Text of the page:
The Investment Nannies Who Want to Lure Foreign Cash to Ukraine
(Bloomberg) -- When it comes to investors, Ukraine is proud to call itself a nanny state.
The Covid-19 crisis is adding to the urgency of plans to lure capital from abroad, giving a spark to an idea first floated by President Volodymyr Zelenskiy at Davos: to offer investors with enough cash a dedicated local minder to navigate the former Soviet republic’s often hair-raising bureaucracy.
The “investment nannies,” who’ll be assigned to anyone bringing in $30 million or more, may be a tough sell. Corruption remains a key challenge for Ukraine and the Kremlin-backed war that erupted after Vladimir Putin swiped Crimea in 2014 rumbles on. Repeated stabs at mass privatizations have fallen flat in recent years.
But Zelenskiy wants to attract $7 billion from abroad in the next 18 months, trading tax breaks for thousands of new jobs in factories and logistics centers. Legislation is being drafted to create a Nanny Corps, a group of 15-20 project managers. The president hopes they can help tip the scales in Ukraine’s favor.
“It’s a name that catches your attention and everyone says it could be very interesting, even for outside investors,” Olga Magaletska, who’s spearheading the initiative, said in a Zoom interview from Kyiv. “The word itself is catchy.”
New investors would be especially welcome as Ukraine grapples with its worst economic slump since 2014. In the longer-term, the pandemic could represent an opportunity for the nation of 43 million people to attract foreign companies keen to safeguard against threats to supply chains stretching to Asia by building up capacity nearer to home.
“Because of the crisis in the world, one has to fight for investments,” Zelenskiy said on May 20. “We’ll fight.”
Resource-rich Ukraine, which lies at the crossroads between Russia and the European Union, has struggled to consistently draw foreign direct investments over the decades as promises were made and then left unfulfilled. It brought in $2.4 billion in 2019 -- less than a third of the $9.9 billion peak in 2008.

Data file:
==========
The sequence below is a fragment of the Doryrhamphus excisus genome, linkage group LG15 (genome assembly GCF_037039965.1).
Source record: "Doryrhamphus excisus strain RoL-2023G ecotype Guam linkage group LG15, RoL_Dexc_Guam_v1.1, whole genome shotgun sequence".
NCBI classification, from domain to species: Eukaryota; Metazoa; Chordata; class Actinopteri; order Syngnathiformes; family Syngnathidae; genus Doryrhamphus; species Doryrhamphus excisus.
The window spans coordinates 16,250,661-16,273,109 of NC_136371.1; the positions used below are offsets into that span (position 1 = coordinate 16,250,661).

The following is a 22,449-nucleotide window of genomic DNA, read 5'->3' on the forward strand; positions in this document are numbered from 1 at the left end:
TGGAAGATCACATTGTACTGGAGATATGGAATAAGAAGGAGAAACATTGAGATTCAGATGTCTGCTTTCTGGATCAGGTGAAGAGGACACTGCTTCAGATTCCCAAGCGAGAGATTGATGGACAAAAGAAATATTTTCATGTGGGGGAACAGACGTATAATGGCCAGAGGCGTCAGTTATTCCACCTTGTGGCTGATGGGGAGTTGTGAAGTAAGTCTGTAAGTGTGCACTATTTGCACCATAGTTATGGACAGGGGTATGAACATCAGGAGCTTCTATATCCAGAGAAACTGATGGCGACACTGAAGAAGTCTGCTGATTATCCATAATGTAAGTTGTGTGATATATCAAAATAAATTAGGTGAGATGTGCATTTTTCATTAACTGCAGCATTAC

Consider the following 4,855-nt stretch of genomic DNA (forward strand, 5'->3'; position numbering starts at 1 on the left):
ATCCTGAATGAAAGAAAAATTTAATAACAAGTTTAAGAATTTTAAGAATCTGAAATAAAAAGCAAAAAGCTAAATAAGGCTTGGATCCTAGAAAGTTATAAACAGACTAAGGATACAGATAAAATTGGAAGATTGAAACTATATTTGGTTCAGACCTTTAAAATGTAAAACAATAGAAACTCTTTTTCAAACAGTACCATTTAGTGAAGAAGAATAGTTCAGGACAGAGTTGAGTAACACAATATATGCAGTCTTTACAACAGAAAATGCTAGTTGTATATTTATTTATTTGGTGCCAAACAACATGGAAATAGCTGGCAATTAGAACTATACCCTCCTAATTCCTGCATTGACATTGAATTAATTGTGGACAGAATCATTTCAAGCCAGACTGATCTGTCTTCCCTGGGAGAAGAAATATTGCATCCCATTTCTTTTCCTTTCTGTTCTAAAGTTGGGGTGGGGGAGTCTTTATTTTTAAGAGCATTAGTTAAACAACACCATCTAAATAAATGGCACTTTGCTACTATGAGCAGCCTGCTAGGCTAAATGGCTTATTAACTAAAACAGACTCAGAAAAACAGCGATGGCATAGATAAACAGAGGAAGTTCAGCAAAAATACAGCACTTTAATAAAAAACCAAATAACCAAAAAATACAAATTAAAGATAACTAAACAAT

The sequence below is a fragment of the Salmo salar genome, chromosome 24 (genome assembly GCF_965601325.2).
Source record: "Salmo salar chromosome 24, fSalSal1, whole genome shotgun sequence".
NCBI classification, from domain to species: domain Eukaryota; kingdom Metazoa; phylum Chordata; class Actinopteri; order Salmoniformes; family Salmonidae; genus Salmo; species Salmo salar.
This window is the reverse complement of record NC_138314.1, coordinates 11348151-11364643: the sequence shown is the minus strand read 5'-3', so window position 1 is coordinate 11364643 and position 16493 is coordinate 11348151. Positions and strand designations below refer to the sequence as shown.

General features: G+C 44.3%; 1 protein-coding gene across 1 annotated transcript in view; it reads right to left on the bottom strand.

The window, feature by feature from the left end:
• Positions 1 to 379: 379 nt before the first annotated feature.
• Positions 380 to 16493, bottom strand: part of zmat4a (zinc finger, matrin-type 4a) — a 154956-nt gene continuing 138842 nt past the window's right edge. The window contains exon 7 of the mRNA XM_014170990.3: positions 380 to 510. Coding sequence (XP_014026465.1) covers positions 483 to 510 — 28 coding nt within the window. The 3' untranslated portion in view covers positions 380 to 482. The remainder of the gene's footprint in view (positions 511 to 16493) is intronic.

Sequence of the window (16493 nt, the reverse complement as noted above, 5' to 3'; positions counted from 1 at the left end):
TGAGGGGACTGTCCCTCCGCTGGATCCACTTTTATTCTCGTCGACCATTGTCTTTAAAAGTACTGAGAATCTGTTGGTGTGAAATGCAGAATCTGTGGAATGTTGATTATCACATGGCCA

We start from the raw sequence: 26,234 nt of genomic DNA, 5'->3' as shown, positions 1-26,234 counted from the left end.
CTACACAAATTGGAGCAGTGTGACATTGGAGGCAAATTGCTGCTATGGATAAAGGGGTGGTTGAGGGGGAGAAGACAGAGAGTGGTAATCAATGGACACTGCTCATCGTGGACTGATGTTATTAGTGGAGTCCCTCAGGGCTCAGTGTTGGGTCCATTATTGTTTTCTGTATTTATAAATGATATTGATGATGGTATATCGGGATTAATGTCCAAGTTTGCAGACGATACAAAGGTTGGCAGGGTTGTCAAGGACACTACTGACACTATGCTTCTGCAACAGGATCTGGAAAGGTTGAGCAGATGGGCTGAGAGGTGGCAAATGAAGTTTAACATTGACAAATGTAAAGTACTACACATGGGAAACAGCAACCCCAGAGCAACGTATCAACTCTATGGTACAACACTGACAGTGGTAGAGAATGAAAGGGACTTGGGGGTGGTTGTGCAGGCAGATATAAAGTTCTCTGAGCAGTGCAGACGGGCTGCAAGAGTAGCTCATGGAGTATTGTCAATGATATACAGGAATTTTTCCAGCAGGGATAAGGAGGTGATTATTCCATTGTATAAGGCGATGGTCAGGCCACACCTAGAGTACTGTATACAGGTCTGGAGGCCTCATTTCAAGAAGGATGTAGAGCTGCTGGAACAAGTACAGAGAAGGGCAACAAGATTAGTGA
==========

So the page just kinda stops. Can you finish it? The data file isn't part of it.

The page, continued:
The last major acquisition was Mittal Steel Co.’s $4.8 billion purchase of the Kryvorizhstal steelmaker 15 years ago.
“The Covid-19 pandemic is significantly impacting Ukraine’s private sector,” said Jason Pellmar, the International Finance Corp.’s regional head for Ukraine, Belarus and Moldova. “It’s critical to continue the reform momentum, now more than ever to improve the investment climate and to attract more foreign and domestic investment.”
Ukraine has made progress on bringing more transparency to areas including government procurement. But red tape and institutional graft are barriers that successive presidents have failed to resolve, while the country ranks 126th in the latest Corruption Perceptions Index by Transparency International and 64th in the World Bank’s Doing Business ranking.
The nannies’ task will be to take individual investors by the hand, ensuring applications are full and transparent, guiding them through the myriad national and regional bureaucracies and making sure the process is smoother than the gridlock that investors have traditionally faced.
And that’s the rub, some critics say. The program risks not only papering over long-standing issues but also leaving smaller investors at a disadvantage.
“It creates and supports unequal rules of the game,” said Ilona Sologub, chief executive officer of the Vox Ukraine think tank. “Moreover, if such investment offices or ‘investment nannies’ manage to attract some investors, this reduces the sense of urgency for reforms that are beneficial for all investors -- large, small, domestic or foreign.”
Magaletska is aware of the wider need to improve the business climate, recalling that some projects over the years were stopped cold by a single bureaucrat brandishing demands. But with strong agriculture, metals and engineering industries, Ukraine can be a place for multinational companies to expand facilities for food processing, spare parts and finished goods.
So what makes a good nanny?
Like the namesake implies, it’s about building relationships.
“It’s nice to make clients happy,” she said. “But the real thing is to get the job done and to help the investor go through all the stages, to bring a new project into Ukraine and to start a business, to open a facility and production. I believe it is an opportunity for Ukraine, but we need to get to it now.”
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